Tuesday, January 3, 2017

Are You Missing Money in your Water Bills?

INDIANAPOLIS,  – 

Here in Indiana, water often gets overlooked when searching for continuous improvement projects and cost cutting measures. Water is cheap in Indiana, right? In 2017, we understand better than ever the truth behind our water costs.

Today, we realize that there is more to water than what comes on your water bills. In reality, there are hidden costs to water throughout your facility.

  • Does your water get heated up?
  • Do you use steam?
  • Does water get moved around within your plant?
  • Do you use water in your actual production processes?
  • Do you have a Reverse Osmosis system?
  • Do you have a cooling tower?
  • Does any of your water/steam infrastructure require frequent maintenance?
  • If your local water source became contaminated or shut down temporarily, would it impact your plant’s production?

If the answer is, “Yes,” to more than one of these, then you should be exploring cost savings opportunities. You can start saving money today by following this basic water audit process below, or hiring an experienced sustainability consultant to walk you through this process and help identify some common mistakes in water usage.

Diagram from the State of California’s Task Force Water Use Best Management Practices Report

Water conservation strategies prior to 1990 tended to focus solely on basic water reuse and recirculation. Since then, we’ve seen an influx of high efficiency spray nozzles, better clean-up procedures, and improved controls.

Hoosier manufacturer Cummins has taken this bull by the horns. In 2011, Cummins developed a comprehensive water management strategy, and has been internationally recognized as a leader in their efforts. On the company website, they share that:

Cummins’ risk mitigation tool takes into account costs such as pumping, heating and chemical usage in water, which are often not considered when evaluating a project. In addition, the company’s risk assessment tool assesses water conservation and efficiency at a site as well as risk exposure and other factors.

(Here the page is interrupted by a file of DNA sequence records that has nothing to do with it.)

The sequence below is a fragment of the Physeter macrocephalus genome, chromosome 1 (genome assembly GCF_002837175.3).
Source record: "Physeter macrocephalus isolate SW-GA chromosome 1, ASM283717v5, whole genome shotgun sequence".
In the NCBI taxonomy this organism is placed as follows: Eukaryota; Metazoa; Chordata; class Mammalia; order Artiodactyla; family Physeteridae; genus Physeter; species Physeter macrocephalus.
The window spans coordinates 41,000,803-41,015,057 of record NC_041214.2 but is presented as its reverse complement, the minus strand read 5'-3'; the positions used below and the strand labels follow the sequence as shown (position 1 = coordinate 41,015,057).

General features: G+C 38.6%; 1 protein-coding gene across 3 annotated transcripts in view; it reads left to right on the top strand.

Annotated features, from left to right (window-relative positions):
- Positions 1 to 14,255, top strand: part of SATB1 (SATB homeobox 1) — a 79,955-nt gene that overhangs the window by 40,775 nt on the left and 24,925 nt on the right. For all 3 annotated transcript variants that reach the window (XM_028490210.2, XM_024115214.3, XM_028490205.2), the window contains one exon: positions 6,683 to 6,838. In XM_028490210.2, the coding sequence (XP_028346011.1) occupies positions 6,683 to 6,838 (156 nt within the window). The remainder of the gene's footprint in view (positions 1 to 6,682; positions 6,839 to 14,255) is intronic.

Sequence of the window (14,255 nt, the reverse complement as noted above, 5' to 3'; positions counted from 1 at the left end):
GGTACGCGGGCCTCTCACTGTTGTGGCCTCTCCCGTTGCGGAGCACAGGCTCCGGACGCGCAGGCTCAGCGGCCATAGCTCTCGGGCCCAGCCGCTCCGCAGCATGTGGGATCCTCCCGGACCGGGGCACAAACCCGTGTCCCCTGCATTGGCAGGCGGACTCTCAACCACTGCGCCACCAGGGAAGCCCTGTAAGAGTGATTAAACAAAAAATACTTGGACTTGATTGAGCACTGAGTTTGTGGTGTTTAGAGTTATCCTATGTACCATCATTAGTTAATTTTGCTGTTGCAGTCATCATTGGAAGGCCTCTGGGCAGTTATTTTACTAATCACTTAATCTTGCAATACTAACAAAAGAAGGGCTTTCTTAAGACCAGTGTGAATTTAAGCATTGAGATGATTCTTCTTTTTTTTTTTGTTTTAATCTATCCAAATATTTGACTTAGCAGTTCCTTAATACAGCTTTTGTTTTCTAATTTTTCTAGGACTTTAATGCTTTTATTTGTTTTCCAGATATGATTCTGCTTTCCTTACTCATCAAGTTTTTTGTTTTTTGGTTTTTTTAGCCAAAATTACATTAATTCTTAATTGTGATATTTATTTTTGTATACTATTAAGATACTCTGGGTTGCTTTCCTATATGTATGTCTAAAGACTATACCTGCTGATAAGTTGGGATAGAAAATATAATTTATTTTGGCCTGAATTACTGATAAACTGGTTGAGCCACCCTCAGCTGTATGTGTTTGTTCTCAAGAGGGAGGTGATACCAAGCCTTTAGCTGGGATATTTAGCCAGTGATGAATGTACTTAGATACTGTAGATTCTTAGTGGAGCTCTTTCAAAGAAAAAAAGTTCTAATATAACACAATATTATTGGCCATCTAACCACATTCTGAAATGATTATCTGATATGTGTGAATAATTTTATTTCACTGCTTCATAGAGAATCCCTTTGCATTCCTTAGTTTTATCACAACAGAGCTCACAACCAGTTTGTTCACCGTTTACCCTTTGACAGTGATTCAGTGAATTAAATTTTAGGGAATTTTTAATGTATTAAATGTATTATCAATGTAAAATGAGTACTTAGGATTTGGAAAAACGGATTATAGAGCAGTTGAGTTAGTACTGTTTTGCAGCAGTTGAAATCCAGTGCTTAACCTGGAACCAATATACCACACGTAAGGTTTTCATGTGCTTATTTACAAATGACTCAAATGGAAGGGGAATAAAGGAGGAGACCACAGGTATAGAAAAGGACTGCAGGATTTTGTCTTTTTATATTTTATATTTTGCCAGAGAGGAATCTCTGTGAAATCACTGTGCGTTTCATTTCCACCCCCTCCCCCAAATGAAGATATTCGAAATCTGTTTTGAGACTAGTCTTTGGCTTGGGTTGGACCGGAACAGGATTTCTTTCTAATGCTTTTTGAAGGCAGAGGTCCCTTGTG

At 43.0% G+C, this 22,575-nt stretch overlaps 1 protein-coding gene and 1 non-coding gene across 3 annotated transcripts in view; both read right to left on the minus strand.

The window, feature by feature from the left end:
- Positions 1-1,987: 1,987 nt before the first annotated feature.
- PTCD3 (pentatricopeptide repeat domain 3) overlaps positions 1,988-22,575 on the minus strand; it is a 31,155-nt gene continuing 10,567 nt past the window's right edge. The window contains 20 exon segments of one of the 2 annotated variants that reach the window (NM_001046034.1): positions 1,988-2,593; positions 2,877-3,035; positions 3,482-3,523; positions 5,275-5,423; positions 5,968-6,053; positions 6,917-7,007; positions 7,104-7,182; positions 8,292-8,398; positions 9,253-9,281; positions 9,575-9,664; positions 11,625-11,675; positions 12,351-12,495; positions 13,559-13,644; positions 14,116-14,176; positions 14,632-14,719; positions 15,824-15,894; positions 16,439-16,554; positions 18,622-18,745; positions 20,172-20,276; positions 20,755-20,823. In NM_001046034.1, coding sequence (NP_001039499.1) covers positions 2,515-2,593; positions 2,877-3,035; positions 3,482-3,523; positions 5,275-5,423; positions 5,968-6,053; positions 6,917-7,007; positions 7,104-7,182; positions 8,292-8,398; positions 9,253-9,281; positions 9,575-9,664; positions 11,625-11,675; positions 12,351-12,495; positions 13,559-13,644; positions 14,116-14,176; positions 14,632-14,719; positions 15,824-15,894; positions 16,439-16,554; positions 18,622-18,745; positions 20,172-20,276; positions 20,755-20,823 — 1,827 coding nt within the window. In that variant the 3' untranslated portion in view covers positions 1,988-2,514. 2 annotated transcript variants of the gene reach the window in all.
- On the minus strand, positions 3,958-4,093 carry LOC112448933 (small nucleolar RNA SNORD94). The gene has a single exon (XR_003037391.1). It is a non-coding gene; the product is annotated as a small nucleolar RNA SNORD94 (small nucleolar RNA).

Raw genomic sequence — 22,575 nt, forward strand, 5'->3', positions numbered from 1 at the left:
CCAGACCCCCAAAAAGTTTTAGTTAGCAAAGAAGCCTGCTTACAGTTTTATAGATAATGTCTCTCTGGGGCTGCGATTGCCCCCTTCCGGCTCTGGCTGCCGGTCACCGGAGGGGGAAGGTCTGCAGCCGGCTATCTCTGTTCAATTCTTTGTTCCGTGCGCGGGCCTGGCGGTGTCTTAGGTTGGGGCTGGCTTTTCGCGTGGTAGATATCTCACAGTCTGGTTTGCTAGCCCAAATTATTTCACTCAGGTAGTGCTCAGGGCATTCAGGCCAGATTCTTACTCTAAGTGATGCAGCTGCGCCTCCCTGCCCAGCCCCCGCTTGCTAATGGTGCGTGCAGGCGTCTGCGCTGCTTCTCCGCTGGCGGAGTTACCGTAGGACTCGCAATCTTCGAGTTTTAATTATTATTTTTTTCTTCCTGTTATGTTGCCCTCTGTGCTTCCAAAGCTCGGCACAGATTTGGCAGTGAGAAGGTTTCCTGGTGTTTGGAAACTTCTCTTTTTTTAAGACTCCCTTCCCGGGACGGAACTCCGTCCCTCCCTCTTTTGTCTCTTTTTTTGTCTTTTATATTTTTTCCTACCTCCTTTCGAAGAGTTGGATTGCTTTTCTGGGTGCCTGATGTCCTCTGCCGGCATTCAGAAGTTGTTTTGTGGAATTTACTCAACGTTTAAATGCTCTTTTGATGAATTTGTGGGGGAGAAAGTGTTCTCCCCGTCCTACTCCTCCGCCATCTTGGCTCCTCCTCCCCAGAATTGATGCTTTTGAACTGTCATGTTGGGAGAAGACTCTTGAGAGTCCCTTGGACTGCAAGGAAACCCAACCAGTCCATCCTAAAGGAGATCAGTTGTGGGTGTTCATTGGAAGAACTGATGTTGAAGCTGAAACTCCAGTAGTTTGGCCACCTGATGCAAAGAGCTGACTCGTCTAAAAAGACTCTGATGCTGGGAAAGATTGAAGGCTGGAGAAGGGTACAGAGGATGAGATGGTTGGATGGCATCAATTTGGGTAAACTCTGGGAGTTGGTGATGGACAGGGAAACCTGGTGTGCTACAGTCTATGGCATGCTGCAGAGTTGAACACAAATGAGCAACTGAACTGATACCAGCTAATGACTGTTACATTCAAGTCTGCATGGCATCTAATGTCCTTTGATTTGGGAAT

Cummins developed aggressive targets, establishing a water conservation goal of 33% (labor normalized reduction to a 2010 baseline). As of the end of 2015, a 41% reduction was achieved, exceeding their original goal.

How did they achieve their goal? One example is installing an experimental $28,000 water purification system, which is producing annual savings of $85,000. This system is based a new silica-based technology that prevents water quality from deteriorating quickly to the point that it damages pipes and equipment. The new system allows the water to cycle 180 times, said Phil S. DeVinney, facility manager at the Fuel Systems Plant. They have since expanded this technology to other locations, and expect that as this grows globally, it will save them billions of dollars annually.

The options for improving & reducing your water costs are varied. Some measures are universal, but many are specific to your industry. There are fantastic resources and extensive lists of Best Management Practices now available to you, including resources like the Alliance for Water Efficiency, and your local Manufacturing Extension Partnership.

 

Writer: Kelly Weger, 317-275-6817, weger@purdue.edu

NIST

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